In New Haven Monday to help open a shelter for homeless war veterans, embattled U.S. Senate candidate Richard Blumenthal finally uttered out loud two words he hopes can stanch the campaign bleeding: “I’m sorry.”
Blumenthal was apologizing for several instances in which he has stated that he served “in Vietnam” during the war, rather than as a stateside Marine Corps reserve.
He made the apology in a conversation with the Independent before a homeless vets’ event on Davenport Avenue, and then again afterwards in an interview with the Independent and WTNH.
“I’m sorry,” “I’m very sorry,” he said. Repeatedly.
Click on the play arrow above to watch excerpts from those interviews.
Blumenthal has resisted uttering those fateful words for close to a week.
His fellow Democrats and Republican opponents have urged him to make such an apology since the New York Times reported on the misstatements last Monday night—and sparked a controversy that has seen Blumenthal’s double-digit lead evaporate in the race to replace retiring Connecticut U.S. Sen. Chris Dodd. Instead of apologizing, Blumenthal struck a defiant pose for days; that kept the story alive, with the Times filing more stories about new discoveries of misstatements. Finally, late Sunday night, Blumenthal’s campaign emailed a terse written apology to the Hartford Courant; then the candidate came to New Haven prepared to apologize in person.
Blumenthal didn’t mention the controversy during the formal event Monday, a ribbon-cutting for Harkness House, a new transitional shelter run by the Columbus House homelessness agency for 14 homeless vets at a time.
But Blumenthal did unveil a new way of talking about veterans’ issues during his formal remarks at the ribbon-cutting. Unlike in the past, he didn’t speak of having served in the military. He didn’t talk about how “we” (soldiers) were treated upon returning home from Vietnam. He spoke about how “they” were treated. And he described himself not as a fellow soldier, but as a “fighter” for veterans.
He began his official remarks by claiming he’d been moved by an opening prayer delivered on behalf of veterans by the Rev. Kathleen McTigue of the Unitarian Society of New Haven.
“It rang so true to all of us who have worked on veterans’ issues,” the candidate said. “As hard as they may fight abroad, as tough as the battles are there, often their most challenging and bitter fights occur when they return. And they are fights not only against, sometimes, a government bureaucracy that fails to acknowledge their problems. They’re fights within themselves. They are inner battles that continue to be waged even as they come back to this nation where we have such freedom and peace because of their battles fought for us abroad. And this house will be a place of peace for them.”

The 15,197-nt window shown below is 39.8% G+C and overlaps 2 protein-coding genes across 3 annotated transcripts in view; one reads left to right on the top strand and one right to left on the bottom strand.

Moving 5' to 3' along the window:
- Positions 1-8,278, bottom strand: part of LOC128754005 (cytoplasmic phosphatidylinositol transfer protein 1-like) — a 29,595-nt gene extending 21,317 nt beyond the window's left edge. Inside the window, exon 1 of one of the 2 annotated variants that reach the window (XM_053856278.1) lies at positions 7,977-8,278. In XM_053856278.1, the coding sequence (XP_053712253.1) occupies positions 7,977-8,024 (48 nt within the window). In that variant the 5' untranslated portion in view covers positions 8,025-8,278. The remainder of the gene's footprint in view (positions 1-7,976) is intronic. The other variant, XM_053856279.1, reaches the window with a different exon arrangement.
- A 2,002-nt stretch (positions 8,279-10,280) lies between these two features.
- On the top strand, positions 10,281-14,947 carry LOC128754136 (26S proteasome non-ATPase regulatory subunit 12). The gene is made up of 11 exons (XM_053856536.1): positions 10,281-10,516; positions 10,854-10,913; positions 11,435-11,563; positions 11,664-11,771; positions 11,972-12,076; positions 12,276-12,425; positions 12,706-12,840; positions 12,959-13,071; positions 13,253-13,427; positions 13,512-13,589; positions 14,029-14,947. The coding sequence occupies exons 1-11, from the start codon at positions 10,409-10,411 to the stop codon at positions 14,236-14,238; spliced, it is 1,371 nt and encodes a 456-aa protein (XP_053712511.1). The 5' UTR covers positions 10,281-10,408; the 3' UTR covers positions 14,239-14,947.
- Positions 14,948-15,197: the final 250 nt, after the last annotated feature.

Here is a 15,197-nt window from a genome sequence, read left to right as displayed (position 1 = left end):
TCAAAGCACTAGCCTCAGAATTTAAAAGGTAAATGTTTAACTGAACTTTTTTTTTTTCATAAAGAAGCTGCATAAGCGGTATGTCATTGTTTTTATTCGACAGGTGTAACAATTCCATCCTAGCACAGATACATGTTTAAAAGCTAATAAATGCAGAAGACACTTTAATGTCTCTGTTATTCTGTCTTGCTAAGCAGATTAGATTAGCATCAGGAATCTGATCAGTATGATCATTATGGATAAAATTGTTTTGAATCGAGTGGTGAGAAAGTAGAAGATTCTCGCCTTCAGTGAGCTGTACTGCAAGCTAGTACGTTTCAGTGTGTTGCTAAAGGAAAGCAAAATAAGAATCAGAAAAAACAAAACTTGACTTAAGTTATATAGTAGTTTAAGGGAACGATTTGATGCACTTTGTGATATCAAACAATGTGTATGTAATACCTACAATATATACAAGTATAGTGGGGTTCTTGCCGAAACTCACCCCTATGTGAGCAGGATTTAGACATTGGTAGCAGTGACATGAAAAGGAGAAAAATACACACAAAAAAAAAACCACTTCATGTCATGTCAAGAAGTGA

In the interviews before and after the event, the candidate noted that he had previously expressed “regret” for making misstatements about having served “in Vietnam.” Now it’s time to utter a clear apology, he said.
“I want to say I made a mistake and I’m sorry to anyone who may have taken offense,” he said. “I’m going to continue to champion the cause of Connecticut’s and our nation’s veterans and now begin hopefully to turn to the real problems and the real issues that affect the people of Connecticut.”
“When I was honoring veterans I should have been more precise and clear in the words I used,” he said. “I want to say I’m sorry.”
Blumenthal expressed the hope that now that he’s apologized, the campaign discussion can turn to other questions.
“I hope that we’ll begin to talk about real issues that affect real people,” he said, “... the need to rebuild our economy, create more jobs ... making sure America is safe and strong.”
Will It Work?
It’s unclear how quickly that can happen, as demonstrated by the pictured sticker worn by a delegate at last weekend’s Republican state convention (spotted by WTNH’s Erin Cox). One question is whether Blumenthal waited too long to apologize, thereby keeping the story alive, making the apology itself a story, and basically daring the New York Times to continue writing stories about instances in which he fudged his military record.
The Blumenthal campaign Monday afternoon argued in a conference call with reporters that Blumenthal is weathering the controversy just fine. The call was with internal campaign pollsters from the firm of Greenberg Quinlan Rosner. They said that in a poll of 602 likely voters last week, 91 percent reported being familiar with the controversy—and yet Blumenthal still led Republican frontrunner Linda McMahon 55 to 40 percent. They said 62 percent rated his job performance as good or excellent.
At the New Haven event Monday, Blumenthal deflected a question about whether the episode has given him insight into how quickly politicians should apologize for missteps.
One piece of useful advice might have come from a 1964 book called My Indiana. It quotes a Congressman named Charles Brownson. “I never quarrel with a man,” Brownson allegedly said, “who buys ink by the barrel.”